Abstract: Over the last two decades WNV has been responsible for significant disease outbreaks in man and animals in many parts of the world. Its extremely rapid global diffusion argues for a better understanding of its geographic dimensions.  The aim of this inquiry was to explore new strains and their incursion into new geographic regions. Review of the recent literature on spatial WNV disease risk modeling led to the conclusion that numerous environmental factors might be critical for its dissemination. New GIS-based studies are monitoring occurrence at the macro-level, and helping pinpoint areas of occurrence at the micro-level, where geographically-targeted, species-specific control measures are sometimes taken and more sophisticated methods of surveillance have been used.

Type of Paper: Article
Title: Using Undergraduate Researchers to Build Vector Surveillance Capacity for West Nile Virus
Author: Gregory Johnson
Affiliation: Department of A&RS, Montana State University, Bozeman, MT 59717, USA; E-Mail: gdj@montana.edu
Abstract: Vector surveillance for infectious disease is labor intensive and constantly threatened by budget decisions. We report on outcomes of an undergraduate research experience designed to build surveillance capacity for West Nile Virus (WNV) in Montana. Students maintained weekly trapping stations for mosquitoes and implemented assays to test for WNV in pools of Culex tarsalis. Test results were verified in a partnership with the state health lab and disseminated to the ArboNET Surveillance System. Combined with prior surveillance data, Cx. tarsalis accounted for 12% of mosquitoes with an average capture rate of 74 Cx. tarsalis females per trap night and an average infection rate of 0.3 infected mosquitoes per 1000 individuals. However, capture and infection rates varied greatly across years and locations. Infection rate, but not capture rate, was significantly associated with the number of WNV human cases reported to ArboNET.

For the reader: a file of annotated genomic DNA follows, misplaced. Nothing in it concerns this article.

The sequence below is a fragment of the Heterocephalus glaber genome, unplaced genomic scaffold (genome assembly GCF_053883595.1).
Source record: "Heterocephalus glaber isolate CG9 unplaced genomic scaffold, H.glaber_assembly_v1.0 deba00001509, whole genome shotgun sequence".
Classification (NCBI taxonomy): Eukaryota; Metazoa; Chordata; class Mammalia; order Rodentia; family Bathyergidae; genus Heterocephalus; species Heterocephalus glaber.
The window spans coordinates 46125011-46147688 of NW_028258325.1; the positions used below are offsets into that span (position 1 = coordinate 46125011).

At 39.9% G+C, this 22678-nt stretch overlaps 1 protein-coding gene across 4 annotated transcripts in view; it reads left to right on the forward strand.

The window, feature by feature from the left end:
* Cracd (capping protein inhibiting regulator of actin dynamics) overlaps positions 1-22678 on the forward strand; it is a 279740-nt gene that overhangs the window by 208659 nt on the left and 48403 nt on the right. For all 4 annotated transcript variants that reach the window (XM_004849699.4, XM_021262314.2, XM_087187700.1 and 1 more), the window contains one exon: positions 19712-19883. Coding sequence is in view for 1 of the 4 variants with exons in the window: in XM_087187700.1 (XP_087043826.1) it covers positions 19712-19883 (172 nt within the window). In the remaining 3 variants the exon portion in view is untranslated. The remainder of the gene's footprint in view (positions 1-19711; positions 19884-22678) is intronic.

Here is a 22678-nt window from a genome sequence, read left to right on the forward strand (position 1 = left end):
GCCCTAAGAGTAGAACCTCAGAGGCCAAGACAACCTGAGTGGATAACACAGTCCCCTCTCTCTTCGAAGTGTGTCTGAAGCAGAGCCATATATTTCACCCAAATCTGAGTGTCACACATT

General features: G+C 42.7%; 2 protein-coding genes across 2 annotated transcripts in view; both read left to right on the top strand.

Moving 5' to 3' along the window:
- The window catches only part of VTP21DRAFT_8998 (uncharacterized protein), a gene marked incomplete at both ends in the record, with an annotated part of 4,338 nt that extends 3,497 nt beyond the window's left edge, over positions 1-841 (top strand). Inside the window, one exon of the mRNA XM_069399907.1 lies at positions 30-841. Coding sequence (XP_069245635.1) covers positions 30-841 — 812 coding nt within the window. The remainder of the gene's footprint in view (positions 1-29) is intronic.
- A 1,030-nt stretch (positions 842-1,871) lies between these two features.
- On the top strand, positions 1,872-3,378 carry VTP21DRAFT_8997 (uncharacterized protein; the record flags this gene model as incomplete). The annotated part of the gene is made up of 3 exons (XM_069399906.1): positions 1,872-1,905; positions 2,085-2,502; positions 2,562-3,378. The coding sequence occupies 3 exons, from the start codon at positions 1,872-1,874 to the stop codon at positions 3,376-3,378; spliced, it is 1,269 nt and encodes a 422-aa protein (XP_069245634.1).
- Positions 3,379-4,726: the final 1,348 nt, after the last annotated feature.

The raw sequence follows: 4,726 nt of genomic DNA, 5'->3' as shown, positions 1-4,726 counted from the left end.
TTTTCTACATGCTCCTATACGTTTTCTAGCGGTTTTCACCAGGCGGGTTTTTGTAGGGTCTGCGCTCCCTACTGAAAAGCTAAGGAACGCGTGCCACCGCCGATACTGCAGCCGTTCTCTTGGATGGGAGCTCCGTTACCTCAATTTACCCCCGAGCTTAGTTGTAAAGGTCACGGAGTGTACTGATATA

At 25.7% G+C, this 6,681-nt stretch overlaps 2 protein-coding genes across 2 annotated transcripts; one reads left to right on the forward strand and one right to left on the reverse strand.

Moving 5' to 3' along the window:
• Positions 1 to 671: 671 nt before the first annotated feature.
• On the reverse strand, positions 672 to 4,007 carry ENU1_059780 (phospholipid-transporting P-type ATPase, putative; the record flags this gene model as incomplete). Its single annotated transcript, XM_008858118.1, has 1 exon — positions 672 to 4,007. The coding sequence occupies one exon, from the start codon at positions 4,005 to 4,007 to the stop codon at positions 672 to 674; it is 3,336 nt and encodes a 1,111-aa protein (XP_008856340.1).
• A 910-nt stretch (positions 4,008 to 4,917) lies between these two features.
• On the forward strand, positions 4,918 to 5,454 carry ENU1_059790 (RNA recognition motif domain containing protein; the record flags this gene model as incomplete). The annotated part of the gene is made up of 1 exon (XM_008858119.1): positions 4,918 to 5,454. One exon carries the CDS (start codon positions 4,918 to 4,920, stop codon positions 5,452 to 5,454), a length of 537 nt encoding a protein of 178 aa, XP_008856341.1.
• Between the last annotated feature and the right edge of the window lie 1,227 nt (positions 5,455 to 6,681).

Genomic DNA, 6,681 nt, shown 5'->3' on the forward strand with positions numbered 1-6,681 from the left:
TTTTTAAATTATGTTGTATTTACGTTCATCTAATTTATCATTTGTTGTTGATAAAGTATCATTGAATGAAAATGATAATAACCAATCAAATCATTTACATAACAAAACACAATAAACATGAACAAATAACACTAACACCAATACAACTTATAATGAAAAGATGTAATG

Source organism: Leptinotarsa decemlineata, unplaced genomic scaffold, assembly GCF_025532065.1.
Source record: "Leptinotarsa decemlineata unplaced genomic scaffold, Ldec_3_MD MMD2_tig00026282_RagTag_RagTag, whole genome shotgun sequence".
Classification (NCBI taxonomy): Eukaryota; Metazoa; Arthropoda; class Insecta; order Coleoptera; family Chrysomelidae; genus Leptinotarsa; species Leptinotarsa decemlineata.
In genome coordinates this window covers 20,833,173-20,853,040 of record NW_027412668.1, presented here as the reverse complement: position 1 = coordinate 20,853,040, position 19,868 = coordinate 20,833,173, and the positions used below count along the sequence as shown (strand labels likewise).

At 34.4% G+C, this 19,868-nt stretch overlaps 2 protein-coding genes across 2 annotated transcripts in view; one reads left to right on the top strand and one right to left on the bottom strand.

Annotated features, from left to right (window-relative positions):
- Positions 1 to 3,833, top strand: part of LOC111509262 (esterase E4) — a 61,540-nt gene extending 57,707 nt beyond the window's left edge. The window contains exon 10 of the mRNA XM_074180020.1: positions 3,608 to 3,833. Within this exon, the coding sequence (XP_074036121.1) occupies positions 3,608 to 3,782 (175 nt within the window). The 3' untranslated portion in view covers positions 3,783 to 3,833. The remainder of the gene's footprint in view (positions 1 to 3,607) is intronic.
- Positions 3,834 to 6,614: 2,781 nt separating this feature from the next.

Type of Paper: Article
Title: Effect of Urban Wetlands on WNV Transmission
Author: Dina Fonseca
Affiliation: Center for Vector Biology, Rutgers University, New Brunswick, NJ 08901, USA; E-Mail: dinafons@rci.rutgers.edu
Abstract: The aim of this study was to analyze the influence of habitat fragmentation and degree of isolation of urban wetland patches on the prevalence of West Nile virus (WNV) within the northeastern United States. To accomplish this, we analyzed the effects of wetland fragmentation and isolation on mosquito species richness, the community presence of WNV-competent enzootic and bridge vector species, and the prevalence of WNV over two transmission seasons (2011-2012) within the suburban corridor of central New Jersey (USA). The results reveal new insights into the true impacts of urban wetlands on the transmission dynamics of WNV within highly populated (2,600-7,600 inhabitants per square mile) urban areas.

Last update: 23 May 2013

Int. J. Environ. Res. Public Health EISSN 1660-4601 Published by MDPI AG, Basel, Switzerland RSS E-Mail Table of Contents Alert